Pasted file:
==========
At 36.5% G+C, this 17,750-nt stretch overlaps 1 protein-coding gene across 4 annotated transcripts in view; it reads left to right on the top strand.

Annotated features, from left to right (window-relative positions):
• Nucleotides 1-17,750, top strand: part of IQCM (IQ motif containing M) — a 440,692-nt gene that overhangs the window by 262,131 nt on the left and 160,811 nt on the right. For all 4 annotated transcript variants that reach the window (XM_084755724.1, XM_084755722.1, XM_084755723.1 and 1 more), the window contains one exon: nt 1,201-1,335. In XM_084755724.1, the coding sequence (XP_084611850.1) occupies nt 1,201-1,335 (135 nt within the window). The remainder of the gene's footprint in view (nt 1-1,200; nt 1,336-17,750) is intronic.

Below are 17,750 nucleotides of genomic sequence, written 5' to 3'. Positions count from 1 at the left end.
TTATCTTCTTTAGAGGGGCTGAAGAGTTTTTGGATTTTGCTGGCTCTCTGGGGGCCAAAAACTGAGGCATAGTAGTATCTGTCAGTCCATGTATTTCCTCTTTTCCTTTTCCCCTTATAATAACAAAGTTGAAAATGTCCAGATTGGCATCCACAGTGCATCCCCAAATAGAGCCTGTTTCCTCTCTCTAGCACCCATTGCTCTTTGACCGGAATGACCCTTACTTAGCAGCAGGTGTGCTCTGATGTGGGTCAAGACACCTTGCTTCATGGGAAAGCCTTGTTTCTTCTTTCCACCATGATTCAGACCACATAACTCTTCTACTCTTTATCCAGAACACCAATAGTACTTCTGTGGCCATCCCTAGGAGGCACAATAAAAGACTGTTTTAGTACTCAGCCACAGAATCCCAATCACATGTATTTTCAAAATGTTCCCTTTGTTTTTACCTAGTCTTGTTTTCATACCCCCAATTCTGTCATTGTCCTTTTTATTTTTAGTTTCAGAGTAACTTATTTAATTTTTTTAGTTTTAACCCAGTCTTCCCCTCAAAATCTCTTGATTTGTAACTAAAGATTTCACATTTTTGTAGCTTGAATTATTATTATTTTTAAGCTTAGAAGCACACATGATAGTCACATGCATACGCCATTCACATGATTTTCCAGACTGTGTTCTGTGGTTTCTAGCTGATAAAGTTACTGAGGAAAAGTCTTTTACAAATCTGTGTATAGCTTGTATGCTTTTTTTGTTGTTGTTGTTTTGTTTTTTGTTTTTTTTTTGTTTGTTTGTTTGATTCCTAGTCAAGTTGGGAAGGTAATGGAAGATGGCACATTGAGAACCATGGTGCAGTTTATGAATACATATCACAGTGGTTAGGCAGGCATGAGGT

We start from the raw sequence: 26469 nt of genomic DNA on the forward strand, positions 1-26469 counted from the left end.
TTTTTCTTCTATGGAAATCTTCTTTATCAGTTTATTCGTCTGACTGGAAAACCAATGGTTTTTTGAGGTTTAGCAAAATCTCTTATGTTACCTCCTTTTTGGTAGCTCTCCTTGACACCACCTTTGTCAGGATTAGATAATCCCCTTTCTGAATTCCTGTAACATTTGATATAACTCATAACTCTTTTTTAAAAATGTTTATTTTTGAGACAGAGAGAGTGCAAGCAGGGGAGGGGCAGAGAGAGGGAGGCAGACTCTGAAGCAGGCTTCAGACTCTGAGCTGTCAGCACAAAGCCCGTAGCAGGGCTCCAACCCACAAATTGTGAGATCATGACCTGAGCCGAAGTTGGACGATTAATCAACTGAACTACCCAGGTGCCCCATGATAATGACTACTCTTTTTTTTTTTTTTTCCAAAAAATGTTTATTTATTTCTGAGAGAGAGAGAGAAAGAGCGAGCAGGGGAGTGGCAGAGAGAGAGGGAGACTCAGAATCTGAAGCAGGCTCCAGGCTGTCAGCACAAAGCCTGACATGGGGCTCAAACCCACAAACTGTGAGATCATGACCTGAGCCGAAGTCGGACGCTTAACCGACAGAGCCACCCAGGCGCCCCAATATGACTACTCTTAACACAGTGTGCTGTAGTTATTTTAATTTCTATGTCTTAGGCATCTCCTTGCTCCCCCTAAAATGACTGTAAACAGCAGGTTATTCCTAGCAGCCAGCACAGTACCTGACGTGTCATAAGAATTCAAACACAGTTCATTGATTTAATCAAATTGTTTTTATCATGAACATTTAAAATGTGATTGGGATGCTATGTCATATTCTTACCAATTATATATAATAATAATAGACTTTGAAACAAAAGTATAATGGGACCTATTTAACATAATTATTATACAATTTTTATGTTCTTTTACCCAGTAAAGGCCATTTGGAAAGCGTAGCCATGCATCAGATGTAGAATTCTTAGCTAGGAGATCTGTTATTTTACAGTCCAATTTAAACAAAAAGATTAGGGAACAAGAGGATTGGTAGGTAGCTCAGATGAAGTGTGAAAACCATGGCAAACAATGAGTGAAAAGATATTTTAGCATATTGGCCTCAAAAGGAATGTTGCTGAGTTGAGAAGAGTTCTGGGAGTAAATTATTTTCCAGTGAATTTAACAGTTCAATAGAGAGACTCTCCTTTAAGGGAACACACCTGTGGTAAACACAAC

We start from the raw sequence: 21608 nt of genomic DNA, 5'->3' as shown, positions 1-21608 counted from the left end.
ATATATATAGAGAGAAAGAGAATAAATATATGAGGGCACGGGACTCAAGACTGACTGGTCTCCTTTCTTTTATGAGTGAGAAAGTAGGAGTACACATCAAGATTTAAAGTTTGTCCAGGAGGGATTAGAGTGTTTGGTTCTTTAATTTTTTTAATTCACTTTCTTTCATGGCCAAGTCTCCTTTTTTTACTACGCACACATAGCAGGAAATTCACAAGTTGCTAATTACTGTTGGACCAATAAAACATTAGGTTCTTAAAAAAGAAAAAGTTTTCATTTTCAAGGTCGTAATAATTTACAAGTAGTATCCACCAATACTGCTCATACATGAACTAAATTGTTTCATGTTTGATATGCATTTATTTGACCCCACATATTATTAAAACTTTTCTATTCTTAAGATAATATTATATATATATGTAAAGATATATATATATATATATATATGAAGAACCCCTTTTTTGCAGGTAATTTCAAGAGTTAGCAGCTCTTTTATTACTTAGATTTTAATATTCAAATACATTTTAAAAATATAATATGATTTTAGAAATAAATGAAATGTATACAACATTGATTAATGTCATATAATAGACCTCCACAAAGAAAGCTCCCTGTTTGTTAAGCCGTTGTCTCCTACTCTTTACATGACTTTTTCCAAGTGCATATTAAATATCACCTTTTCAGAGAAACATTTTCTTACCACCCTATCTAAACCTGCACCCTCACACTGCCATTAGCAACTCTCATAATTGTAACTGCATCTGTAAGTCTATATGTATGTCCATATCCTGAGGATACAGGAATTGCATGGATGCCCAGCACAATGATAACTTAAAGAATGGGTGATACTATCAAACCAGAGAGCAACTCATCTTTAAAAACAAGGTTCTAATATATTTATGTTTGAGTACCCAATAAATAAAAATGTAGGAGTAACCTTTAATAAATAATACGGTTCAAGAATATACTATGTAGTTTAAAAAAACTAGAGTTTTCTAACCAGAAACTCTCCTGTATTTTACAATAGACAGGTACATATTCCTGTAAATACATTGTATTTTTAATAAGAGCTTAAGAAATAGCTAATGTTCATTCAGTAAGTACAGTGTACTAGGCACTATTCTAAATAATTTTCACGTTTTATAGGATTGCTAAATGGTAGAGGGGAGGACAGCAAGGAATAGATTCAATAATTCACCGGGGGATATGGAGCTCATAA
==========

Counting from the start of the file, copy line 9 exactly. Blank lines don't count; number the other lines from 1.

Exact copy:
ATATATATAGAGAGAAAGAGAATAAATATATGAGGGCACGGGACTCAAGACTGACTGGTCTCCTTTCTTTTATGAGTGAGAAAGTAGGAGTACACATCAAGATTTAAAGTTTGTCCAGGAGGGATTAGAGTGTTTGGTTCTTTAATTTTTTTAATTCACTTTCTTTCATGGCCAAGTCTCCTTTTTTTACTACGCACACATAGCAGGAAATTCACAAGTTGCTAATTACTGTTGGACCAATAAAACATTAGGTTCTTAAAAAAGAAAAAGTTTTCATTTTCAAGGTCGTAATAATTTACAAGTAGTATCCACCAATACTGCTCATACATGAACTAAATTGTTTCATGTTTGATATGCATTTATTTGACCCCACATATTATTAAAACTTTTCTATTCTTAAGATAATATTATATATATATGTAAAGATATATATATATATATATATATGAAGAACCCCTTTTTTGCAGGTAATTTCAAGAGTTAGCAGCTCTTTTATTACTTAGATTTTAATATTCAAATACATTTTAAAAATATAATATGATTTTAGAAATAAATGAAATGTATACAACATTGATTAATGTCATATAATAGACCTCCACAAAGAAAGCTCCCTGTTTGTTAAGCCGTTGTCTCCTACTCTTTACATGACTTTTTCCAAGTGCATATTAAATATCACCTTTTCAGAGAAACATTTTCTTACCACCCTATCTAAACCTGCACCCTCACACTGCCATTAGCAACTCTCATAATTGTAACTGCATCTGTAAGTCTATATGTATGTCCATATCCTGAGGATACAGGAATTGCATGGATGCCCAGCACAATGATAACTTAAAGAATGGGTGATACTATCAAACCAGAGAGCAACTCATCTTTAAAAACAAGGTTCTAATATATTTATGTTTGAGTACCCAATAAATAAAAATGTAGGAGTAACCTTTAATAAATAATACGGTTCAAGAATATACTATGTAGTTTAAAAAAACTAGAGTTTTCTAACCAGAAACTCTCCTGTATTTTACAATAGACAGGTACATATTCCTGTAAATACATTGTATTTTTAATAAGAGCTTAAGAAATAGCTAATGTTCATTCAGTAAGTACAGTGTACTAGGCACTATTCTAAATAATTTTCACGTTTTATAGGATTGCTAAATGGTAGAGGGGAGGACAGCAAGGAATAGATTCAATAATTCACCGGGGGATATGGAGCTCATAA